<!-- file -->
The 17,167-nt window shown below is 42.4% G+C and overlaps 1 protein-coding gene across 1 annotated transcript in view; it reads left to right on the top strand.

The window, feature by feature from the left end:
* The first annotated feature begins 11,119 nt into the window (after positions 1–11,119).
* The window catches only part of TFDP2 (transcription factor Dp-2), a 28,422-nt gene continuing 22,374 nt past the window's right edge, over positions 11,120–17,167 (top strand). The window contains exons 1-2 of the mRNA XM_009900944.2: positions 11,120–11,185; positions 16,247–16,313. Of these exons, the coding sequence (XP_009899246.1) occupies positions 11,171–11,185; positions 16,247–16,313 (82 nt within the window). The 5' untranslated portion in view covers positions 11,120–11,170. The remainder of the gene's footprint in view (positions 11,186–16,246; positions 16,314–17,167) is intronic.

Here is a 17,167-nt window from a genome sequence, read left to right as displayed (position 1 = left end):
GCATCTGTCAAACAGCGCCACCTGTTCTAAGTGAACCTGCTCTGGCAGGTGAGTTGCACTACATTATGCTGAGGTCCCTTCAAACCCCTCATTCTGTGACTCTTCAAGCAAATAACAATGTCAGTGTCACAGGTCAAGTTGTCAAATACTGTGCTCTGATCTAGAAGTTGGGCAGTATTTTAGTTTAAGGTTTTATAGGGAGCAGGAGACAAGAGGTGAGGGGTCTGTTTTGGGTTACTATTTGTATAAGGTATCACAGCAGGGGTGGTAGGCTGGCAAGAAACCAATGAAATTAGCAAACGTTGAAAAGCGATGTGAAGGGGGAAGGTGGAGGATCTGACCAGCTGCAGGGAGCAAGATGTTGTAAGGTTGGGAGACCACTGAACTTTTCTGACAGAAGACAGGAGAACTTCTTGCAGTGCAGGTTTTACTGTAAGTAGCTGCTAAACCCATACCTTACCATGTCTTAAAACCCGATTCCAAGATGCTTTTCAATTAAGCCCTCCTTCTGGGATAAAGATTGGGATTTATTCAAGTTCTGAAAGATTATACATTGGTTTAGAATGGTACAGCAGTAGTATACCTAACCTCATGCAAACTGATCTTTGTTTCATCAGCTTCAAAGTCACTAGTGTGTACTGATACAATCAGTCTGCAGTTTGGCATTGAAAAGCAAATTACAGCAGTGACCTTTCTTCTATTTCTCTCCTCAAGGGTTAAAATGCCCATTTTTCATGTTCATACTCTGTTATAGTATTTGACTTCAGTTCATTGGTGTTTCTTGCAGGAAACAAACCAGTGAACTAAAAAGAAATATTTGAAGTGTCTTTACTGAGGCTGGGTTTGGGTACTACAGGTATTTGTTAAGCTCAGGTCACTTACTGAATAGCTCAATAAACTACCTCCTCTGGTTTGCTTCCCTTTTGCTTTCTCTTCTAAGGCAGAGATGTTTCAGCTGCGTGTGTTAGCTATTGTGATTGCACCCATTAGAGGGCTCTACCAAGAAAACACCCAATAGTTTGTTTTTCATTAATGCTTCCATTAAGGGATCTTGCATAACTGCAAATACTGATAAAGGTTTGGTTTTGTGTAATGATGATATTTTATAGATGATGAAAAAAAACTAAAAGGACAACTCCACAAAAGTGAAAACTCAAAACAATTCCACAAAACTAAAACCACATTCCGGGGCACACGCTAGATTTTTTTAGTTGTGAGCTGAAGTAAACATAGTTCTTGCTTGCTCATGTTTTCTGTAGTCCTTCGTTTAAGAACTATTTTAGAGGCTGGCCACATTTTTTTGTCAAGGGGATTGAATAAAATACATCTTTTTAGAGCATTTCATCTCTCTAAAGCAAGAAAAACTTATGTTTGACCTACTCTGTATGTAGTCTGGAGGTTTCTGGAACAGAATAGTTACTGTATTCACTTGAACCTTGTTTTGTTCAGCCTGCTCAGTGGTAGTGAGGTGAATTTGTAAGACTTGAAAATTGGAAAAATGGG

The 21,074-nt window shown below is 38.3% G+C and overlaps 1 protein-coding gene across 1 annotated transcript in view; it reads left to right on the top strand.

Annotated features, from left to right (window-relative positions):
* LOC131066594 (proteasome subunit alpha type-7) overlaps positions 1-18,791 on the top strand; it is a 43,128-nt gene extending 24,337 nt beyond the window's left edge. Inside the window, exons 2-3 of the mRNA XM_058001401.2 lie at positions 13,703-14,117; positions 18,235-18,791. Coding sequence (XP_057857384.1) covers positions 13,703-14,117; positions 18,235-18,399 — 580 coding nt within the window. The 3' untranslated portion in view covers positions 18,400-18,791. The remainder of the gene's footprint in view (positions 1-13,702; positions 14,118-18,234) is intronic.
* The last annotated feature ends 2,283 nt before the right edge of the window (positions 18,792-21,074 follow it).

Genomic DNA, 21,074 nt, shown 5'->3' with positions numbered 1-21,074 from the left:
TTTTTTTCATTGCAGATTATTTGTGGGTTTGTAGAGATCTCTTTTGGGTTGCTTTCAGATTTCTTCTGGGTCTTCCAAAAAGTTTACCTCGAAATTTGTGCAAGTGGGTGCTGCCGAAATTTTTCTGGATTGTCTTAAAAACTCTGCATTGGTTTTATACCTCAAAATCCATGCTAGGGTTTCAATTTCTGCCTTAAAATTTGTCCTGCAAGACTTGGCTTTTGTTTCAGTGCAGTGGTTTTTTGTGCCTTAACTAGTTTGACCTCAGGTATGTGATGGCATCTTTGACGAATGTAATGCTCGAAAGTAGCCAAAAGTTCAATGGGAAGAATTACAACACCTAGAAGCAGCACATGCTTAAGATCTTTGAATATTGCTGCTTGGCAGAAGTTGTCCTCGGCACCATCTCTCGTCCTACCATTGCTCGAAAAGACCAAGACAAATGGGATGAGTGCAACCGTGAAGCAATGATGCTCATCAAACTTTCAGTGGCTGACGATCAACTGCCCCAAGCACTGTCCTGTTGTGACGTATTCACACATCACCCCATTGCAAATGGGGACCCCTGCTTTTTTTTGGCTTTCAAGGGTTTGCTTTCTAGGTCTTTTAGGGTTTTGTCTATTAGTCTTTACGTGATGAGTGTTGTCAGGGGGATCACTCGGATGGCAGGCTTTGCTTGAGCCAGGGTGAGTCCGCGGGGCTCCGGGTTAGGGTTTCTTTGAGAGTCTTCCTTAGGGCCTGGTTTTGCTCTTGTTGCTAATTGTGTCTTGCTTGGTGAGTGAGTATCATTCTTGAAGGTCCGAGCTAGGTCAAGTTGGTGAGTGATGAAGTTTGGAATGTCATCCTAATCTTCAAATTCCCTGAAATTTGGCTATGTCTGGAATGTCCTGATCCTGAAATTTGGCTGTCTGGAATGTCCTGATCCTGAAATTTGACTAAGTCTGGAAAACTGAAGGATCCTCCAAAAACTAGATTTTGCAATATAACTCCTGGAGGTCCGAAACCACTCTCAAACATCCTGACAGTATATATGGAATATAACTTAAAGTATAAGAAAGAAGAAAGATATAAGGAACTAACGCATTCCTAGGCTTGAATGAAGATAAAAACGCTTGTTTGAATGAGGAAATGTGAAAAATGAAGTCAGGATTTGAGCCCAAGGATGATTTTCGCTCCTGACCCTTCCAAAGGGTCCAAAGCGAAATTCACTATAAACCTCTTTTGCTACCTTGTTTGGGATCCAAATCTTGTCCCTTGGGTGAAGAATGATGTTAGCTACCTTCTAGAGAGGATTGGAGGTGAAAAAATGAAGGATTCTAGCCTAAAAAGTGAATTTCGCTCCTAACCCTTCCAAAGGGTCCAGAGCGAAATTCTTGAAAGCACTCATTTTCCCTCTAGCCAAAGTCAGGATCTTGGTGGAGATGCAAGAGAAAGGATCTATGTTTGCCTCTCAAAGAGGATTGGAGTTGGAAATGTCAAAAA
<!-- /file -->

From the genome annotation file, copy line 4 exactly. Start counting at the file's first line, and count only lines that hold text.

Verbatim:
* The window catches only part of TFDP2 (transcription factor Dp-2), a 28,422-nt gene continuing 22,374 nt past the window's right edge, over positions 11,120–17,167 (top strand). The window contains exons 1-2 of the mRNA XM_009900944.2: positions 11,120–11,185; positions 16,247–16,313. Of these exons, the coding sequence (XP_009899246.1) occupies positions 11,171–11,185; positions 16,247–16,313 (82 nt within the window). The 5' untranslated portion in view covers positions 11,120–11,170. The remainder of the gene's footprint in view (positions 11,186–16,246; positions 16,314–17,167) is intronic.